In 107, during the reign of the brutal Emperor Trajan, St. Ignatius was sentenced to death because he refused to renounce the Christian faith. He was taken under guard to Rome where he was to be publicly executed by being devoured by wild beasts. During his journey from Antioch to Rome, he was taken through Asia Minor and Greece. As he traveled he wrote seven letters to encourage, instruct, and inspire the Christians in the communities along the way, and the texts of these letters survive to this day. They outline the orthodox Christian faith, and in these letter we find the term “catholic” being used to describe the whole Church. These letters connect us to the early Church and to the unbroken, clear teaching of the Apostles which was given to them directly by Jesus Christ.

St. Ignatius was not afraid of death, because he knew it had been defeated by Christ. He wrote to the disciples in Rome: "Permit me to imitate my suffering God ... I am God's wheat and I shall be ground by the teeth of beasts, that I may become the pure bread of Christ.”

Almighty God, we praise thy Name for thy bishop and martyr St. Ignatius of Antioch, who offered himself as grain to be ground by the teeth of wild beasts that he might present unto thee the pure bread of sacrifice. Accept, we pray thee, the willing tribute of our lives, and give us a share in the pure and spotless offering of thy Son Jesus Christ; who liveth and reigneth with thee and the Holy Spirit, one God, for ever and ever. Amen.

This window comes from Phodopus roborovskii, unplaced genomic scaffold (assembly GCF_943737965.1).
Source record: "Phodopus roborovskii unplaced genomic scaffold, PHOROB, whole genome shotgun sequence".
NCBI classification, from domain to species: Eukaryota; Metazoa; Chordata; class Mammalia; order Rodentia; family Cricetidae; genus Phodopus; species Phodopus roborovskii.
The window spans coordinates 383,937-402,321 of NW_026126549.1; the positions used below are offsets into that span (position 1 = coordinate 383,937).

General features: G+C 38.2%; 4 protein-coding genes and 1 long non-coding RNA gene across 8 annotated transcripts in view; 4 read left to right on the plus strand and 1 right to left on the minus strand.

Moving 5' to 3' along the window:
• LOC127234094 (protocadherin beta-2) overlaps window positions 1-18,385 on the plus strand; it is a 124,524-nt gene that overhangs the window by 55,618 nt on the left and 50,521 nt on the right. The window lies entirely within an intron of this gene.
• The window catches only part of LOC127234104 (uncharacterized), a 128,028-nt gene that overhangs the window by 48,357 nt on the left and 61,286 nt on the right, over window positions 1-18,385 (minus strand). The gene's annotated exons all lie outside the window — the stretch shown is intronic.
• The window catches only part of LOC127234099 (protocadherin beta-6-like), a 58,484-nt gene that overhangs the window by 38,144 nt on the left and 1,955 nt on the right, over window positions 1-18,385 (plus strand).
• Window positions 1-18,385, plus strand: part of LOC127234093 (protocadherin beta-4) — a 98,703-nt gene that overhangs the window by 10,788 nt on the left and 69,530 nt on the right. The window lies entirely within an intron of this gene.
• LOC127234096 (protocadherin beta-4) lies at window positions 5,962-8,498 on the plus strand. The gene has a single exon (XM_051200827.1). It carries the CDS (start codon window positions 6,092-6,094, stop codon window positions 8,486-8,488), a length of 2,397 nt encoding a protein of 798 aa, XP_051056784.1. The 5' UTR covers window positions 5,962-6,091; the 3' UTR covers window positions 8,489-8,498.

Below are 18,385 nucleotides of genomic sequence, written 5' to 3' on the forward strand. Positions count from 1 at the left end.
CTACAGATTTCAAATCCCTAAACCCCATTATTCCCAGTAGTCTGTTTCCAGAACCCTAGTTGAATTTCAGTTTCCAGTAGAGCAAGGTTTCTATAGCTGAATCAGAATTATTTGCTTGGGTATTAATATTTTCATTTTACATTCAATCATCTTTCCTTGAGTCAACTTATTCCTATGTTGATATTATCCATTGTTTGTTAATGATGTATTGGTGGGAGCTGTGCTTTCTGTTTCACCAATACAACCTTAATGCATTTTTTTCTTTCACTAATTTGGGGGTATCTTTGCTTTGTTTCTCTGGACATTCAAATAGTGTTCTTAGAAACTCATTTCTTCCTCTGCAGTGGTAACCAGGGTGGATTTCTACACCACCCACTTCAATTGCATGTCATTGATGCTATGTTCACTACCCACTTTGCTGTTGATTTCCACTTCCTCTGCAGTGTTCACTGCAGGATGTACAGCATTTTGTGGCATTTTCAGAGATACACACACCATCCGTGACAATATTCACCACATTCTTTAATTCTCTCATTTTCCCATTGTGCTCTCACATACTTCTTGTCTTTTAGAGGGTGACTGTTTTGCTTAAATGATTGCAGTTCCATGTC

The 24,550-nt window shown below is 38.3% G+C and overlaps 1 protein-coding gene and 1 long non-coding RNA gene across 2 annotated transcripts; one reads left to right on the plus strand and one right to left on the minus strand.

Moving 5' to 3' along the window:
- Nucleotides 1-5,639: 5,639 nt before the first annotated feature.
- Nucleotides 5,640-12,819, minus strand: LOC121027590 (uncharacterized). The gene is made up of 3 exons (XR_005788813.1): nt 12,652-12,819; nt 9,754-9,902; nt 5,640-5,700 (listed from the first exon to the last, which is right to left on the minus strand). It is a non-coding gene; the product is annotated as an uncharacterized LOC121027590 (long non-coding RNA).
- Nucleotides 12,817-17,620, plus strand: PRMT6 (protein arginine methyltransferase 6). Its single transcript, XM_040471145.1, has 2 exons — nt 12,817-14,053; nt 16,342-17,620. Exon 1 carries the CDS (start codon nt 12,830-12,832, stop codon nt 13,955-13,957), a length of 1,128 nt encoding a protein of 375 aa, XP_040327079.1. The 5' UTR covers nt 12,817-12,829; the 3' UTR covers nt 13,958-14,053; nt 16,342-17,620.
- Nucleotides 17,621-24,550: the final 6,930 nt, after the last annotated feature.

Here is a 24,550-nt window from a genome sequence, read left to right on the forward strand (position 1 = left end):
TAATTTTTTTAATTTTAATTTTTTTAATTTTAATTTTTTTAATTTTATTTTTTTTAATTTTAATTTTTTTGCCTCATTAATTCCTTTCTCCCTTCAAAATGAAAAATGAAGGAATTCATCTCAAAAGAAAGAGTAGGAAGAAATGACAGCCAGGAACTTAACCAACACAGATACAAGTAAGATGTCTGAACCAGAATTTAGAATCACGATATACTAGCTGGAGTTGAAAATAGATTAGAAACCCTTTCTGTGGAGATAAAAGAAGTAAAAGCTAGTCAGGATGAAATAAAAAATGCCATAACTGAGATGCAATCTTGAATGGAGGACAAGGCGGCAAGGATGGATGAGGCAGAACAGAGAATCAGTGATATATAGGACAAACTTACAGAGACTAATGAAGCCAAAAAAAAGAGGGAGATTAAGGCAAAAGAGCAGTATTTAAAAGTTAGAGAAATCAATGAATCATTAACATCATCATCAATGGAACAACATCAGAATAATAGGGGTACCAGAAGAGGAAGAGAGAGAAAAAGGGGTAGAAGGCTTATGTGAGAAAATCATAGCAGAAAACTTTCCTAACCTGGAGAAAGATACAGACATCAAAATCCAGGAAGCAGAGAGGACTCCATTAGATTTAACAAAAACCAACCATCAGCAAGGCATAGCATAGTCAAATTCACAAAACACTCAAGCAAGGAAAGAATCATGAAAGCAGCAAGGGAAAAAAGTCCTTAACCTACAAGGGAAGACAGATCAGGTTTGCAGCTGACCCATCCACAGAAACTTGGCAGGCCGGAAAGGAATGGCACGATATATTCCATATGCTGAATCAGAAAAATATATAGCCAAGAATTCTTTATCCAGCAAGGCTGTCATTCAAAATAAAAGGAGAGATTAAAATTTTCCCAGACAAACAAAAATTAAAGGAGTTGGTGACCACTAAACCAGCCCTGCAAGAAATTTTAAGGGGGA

Promises from the Sacred Heart

The Chapel of the Most Sacred Heart of Jesus
Our Lady of the Atonement Church

Of the many promises Our Lord Jesus Christ revealed to St. Margaret Mary for those who are devoted to His Sacred Heart, these are the principal ones:

1. I will give them all the graces necessary for their state of life.
2. I will give peace in their families.
3. I will console them in all their troubles.
4. I will be their refuge in life and especially in death.
5. I will abundantly bless all their undertakings.
6. Sinners shall find in my Heart the source an infinite ocean of mercy.
7. Tepid souls shall become fervent.
8. Fervent souls shall rise speedily to great perfection.
9. I will bless those places wherein the image of My Sacred Heart shall be exposed and venerated.
10. I will give to priests the power to touch the most hardened hearts.
11. Persons who propagate this devotion shall have their names eternally written in my Heart.
12. In the excess of the mercy of my Heart, I promise you that my all powerful love will grant to all those who will receive Communion on the First Fridays, for nine consecutive months, the grace of final repentance: they will not die in my displeasure, nor without receiving the sacraments; and my Heart will be their secure refuge in that last hour.

15 October 2014

St. Margaret Mary Alacoque